Warner Bros. didn’t even have the courtesy to give the “Batgirl” cast and creative team a bat signal that their movie was being locked away in Arkham.
The poor actors and directors of the scrapped DC Comics flick, sources told The Post, were not informed that their $100 million project (WB claims $90 million) had been shelved by the studio.
The cast — including Leslie Grace, Brendan Fraser and Michael Keaton — only learned the bad news after The Post broke the story Tuesday that the mostly completed DC film wouldn’t hit theaters or stream on HBO Max. Nobody will ever see this movie.
The Post has reached out to Warner Bros. for comment.
“They had no idea the movie was being shelved,” a film industry source said of the blindsighted workers. “That’s a giant problem.”
Angry actors have privately told their teams that the unfortunate situation has been “humiliating” and “disappointing” — discovering that their work will never be seen and being forced to read about the news online several hours after the rest of the world already knew.
Fraser was still answering questions about his role in the film as Firefly onstage at GalaxyCon in Raleigh, NC, on Saturday.
On social media, Grace, the talented star of Lin-Manuel Miranda’s movie-musical “In The Heights,” tellingly posted a video clip with Taylor Swift’s song “Shake It Off” to her Instagram story.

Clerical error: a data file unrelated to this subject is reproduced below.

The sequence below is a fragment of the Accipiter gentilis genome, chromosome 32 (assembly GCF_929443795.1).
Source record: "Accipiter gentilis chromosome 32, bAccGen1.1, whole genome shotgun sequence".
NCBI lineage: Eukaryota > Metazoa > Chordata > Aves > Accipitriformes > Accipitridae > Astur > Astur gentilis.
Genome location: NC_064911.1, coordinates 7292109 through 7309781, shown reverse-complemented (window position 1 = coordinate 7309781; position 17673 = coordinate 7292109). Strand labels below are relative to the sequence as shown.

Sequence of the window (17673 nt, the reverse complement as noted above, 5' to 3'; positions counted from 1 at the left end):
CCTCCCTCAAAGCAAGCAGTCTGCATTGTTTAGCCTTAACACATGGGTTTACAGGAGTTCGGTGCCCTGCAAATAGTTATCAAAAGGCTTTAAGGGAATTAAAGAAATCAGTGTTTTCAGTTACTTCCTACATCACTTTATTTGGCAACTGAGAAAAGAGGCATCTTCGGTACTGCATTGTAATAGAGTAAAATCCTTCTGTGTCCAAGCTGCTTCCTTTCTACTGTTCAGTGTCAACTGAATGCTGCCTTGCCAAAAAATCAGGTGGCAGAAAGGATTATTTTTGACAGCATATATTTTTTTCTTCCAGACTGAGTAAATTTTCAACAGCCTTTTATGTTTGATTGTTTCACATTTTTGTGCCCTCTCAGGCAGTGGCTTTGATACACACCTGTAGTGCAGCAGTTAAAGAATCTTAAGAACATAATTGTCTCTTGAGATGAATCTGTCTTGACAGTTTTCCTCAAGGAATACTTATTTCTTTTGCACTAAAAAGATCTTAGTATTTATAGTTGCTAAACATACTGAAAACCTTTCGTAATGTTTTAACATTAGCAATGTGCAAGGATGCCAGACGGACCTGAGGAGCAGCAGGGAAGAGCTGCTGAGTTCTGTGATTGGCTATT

The directors, Bilall Fallah and Adil El Arbi, were in the dark too, I’m told.
On Wednesday, they released a joint statement on social media saying, “We are shocked and saddened by the news. We still can’t believe it.”
After The Post broke the “Batgirl” story, Variety reported that the film was killed for tax purposes and to avoid marketing costs. Outlets correctly noted that Warner Bros. Discovery CEO David Zaslav is pivoting away from the old strategy of direct-to-streaming releases.
However, the film industry source insisted to The Post that the film’s quality was part of the equation and said “Batgirl”‘s screen test numbers were “in the 30s” (out of 100).
“Of course if it were good they’d release it,” they added. “They think ‘Batgirl’ is a super important character, and they can’t stick her in a huge dog.”
Plus, streaming wasn’t on the table anyway. HBO Max, I’m told, didn’t lose “Batgirl” — it had zero interest in the movie. Casey Bloys, the chief content officer of HBO and HBO Max, did not want it anywhere near his streaming service, and the film was instead headed for a theatrical release.
The Post has reached out to HBO for comment.
The nixed movie has become a huge mess for the studio with fans online demanding the film be released — and the debacle has been made more egregious by the fact that the film is led by a Latina actress surrounded by a diverse cast and filmmakers.
And Warner Bros. co-chair Mike De Luca is said to be ill-equipped to deal with a highly visible situation as rough and embarrassing as this one.
“He’s famous for his complete inability to deliver bad news,” the industry source said. “He is confrontation-averse. A scared little bunny.”
WB, showbiz insiders feel, has gone from being one of the best studios for talent to work at to one that slights them on the regular.
When then-CEO of Warner Media Jason Kilar moved the studio’s entire 2021 film slate to HBO Max, big stars weren’t informed of that huge change either — including Oscar winner Denzel Washington, who starred in his crime drama “The Little Things.”
To say sorry to Denzel, WB wrote him a check for $35 million, said the industry source.